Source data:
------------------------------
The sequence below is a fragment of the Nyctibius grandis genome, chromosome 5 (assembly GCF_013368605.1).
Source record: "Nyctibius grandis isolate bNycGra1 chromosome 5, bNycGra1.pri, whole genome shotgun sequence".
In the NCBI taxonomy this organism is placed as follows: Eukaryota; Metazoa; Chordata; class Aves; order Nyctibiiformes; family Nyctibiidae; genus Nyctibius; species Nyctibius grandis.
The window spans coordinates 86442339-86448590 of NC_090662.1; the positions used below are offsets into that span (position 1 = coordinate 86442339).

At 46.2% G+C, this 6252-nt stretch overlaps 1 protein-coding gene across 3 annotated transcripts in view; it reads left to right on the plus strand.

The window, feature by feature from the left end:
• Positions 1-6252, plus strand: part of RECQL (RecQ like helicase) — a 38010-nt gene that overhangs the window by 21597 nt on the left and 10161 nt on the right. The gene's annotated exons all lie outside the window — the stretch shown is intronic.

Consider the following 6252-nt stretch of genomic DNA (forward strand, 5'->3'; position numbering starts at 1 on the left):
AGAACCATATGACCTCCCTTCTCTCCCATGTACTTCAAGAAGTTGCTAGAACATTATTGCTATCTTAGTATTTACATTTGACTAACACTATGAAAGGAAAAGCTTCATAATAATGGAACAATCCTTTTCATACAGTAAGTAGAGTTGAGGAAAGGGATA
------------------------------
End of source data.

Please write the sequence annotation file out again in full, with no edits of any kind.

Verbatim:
The sequence below is a fragment of the Nyctibius grandis genome, chromosome 5 (assembly GCF_013368605.1).
Source record: "Nyctibius grandis isolate bNycGra1 chromosome 5, bNycGra1.pri, whole genome shotgun sequence".
In the NCBI taxonomy this organism is placed as follows: Eukaryota; Metazoa; Chordata; class Aves; order Nyctibiiformes; family Nyctibiidae; genus Nyctibius; species Nyctibius grandis.
The window spans coordinates 86442339-86448590 of NC_090662.1; the positions used below are offsets into that span (position 1 = coordinate 86442339).

At 46.2% G+C, this 6252-nt stretch overlaps 1 protein-coding gene across 3 annotated transcripts in view; it reads left to right on the plus strand.

The window, feature by feature from the left end:
• Positions 1-6252, plus strand: part of RECQL (RecQ like helicase) — a 38010-nt gene that overhangs the window by 21597 nt on the left and 10161 nt on the right. The gene's annotated exons all lie outside the window — the stretch shown is intronic.

Consider the following 6252-nt stretch of genomic DNA (forward strand, 5'->3'; position numbering starts at 1 on the left):
AGAACCATATGACCTCCCTTCTCTCCCATGTACTTCAAGAAGTTGCTAGAACATTATTGCTATCTTAGTATTTACATTTGACTAACACTATGAAAGGAAAAGCTTCATAATAATGGAACAATCCTTTTCATACAGTAAGTAGAGTTGAGGAAAGGGATA